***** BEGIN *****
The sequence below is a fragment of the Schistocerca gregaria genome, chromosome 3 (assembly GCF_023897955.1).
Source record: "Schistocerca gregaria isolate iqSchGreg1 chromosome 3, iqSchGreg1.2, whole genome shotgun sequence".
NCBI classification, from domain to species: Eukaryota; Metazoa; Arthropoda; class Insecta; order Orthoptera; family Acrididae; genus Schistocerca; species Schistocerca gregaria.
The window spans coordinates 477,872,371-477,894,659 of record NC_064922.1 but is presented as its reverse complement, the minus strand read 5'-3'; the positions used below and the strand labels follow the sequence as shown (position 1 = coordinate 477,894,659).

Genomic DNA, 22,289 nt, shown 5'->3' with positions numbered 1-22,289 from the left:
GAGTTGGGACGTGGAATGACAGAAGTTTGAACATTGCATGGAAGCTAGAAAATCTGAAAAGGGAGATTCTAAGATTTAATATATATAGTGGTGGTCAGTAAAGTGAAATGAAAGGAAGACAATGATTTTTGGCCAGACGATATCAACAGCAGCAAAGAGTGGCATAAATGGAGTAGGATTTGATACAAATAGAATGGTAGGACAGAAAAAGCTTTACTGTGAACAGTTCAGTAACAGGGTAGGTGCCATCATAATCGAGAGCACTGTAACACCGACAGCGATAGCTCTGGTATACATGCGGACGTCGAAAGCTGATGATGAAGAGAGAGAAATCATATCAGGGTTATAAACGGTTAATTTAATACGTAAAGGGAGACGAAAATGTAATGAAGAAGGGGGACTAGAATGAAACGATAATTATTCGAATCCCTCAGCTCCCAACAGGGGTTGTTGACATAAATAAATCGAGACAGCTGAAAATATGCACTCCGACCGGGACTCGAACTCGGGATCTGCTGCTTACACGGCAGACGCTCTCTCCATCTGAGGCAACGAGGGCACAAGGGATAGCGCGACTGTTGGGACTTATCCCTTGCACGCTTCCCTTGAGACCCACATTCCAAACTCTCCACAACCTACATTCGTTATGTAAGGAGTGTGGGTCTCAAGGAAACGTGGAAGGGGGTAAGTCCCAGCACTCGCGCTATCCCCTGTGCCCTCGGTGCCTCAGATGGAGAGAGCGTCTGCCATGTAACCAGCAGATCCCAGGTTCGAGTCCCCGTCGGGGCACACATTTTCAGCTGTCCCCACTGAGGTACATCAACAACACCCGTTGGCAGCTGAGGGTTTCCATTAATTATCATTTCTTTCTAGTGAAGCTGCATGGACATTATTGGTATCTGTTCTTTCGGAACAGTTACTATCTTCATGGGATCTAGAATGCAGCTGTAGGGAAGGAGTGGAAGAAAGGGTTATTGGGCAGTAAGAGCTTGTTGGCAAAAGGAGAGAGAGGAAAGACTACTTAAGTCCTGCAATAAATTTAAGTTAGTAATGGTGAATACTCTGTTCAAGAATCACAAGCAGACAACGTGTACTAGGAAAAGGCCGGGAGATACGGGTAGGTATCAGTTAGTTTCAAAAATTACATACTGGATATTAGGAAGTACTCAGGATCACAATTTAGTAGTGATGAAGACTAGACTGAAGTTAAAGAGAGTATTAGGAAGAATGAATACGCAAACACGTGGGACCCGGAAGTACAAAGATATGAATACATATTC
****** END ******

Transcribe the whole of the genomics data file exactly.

The sequence below is a fragment of the Schistocerca gregaria genome, chromosome 3 (assembly GCF_023897955.1).
Source record: "Schistocerca gregaria isolate iqSchGreg1 chromosome 3, iqSchGreg1.2, whole genome shotgun sequence".
NCBI classification, from domain to species: Eukaryota; Metazoa; Arthropoda; class Insecta; order Orthoptera; family Acrididae; genus Schistocerca; species Schistocerca gregaria.
The window spans coordinates 477,872,371-477,894,659 of record NC_064922.1 but is presented as its reverse complement, the minus strand read 5'-3'; the positions used below and the strand labels follow the sequence as shown (position 1 = coordinate 477,894,659).

Genomic DNA, 22,289 nt, shown 5'->3' with positions numbered 1-22,289 from the left:
GAGTTGGGACGTGGAATGACAGAAGTTTGAACATTGCATGGAAGCTAGAAAATCTGAAAAGGGAGATTCTAAGATTTAATATATATAGTGGTGGTCAGTAAAGTGAAATGAAAGGAAGACAATGATTTTTGGCCAGACGATATCAACAGCAGCAAAGAGTGGCATAAATGGAGTAGGATTTGATACAAATAGAATGGTAGGACAGAAAAAGCTTTACTGTGAACAGTTCAGTAACAGGGTAGGTGCCATCATAATCGAGAGCACTGTAACACCGACAGCGATAGCTCTGGTATACATGCGGACGTCGAAAGCTGATGATGAAGAGAGAGAAATCATATCAGGGTTATAAACGGTTAATTTAATACGTAAAGGGAGACGAAAATGTAATGAAGAAGGGGGACTAGAATGAAACGATAATTATTCGAATCCCTCAGCTCCCAACAGGGGTTGTTGACATAAATAAATCGAGACAGCTGAAAATATGCACTCCGACCGGGACTCGAACTCGGGATCTGCTGCTTACACGGCAGACGCTCTCTCCATCTGAGGCAACGAGGGCACAAGGGATAGCGCGACTGTTGGGACTTATCCCTTGCACGCTTCCCTTGAGACCCACATTCCAAACTCTCCACAACCTACATTCGTTATGTAAGGAGTGTGGGTCTCAAGGAAACGTGGAAGGGGGTAAGTCCCAGCACTCGCGCTATCCCCTGTGCCCTCGGTGCCTCAGATGGAGAGAGCGTCTGCCATGTAACCAGCAGATCCCAGGTTCGAGTCCCCGTCGGGGCACACATTTTCAGCTGTCCCCACTGAGGTACATCAACAACACCCGTTGGCAGCTGAGGGTTTCCATTAATTATCATTTCTTTCTAGTGAAGCTGCATGGACATTATTGGTATCTGTTCTTTCGGAACAGTTACTATCTTCATGGGATCTAGAATGCAGCTGTAGGGAAGGAGTGGAAGAAAGGGTTATTGGGCAGTAAGAGCTTGTTGGCAAAAGGAGAGAGAGGAAAGACTACTTAAGTCCTGCAATAAATTTAAGTTAGTAATGGTGAATACTCTGTTCAAGAATCACAAGCAGACAACGTGTACTAGGAAAAGGCCGGGAGATACGGGTAGGTATCAGTTAGTTTCAAAAATTACATACTGGATATTAGGAAGTACTCAGGATCACAATTTAGTAGTGATGAAGACTAGACTGAAGTTAAAGAGAGTATTAGGAAGAATGAATACGCAAACACGTGGGACCCGGAAGTACAAAGATATGAATACATATTC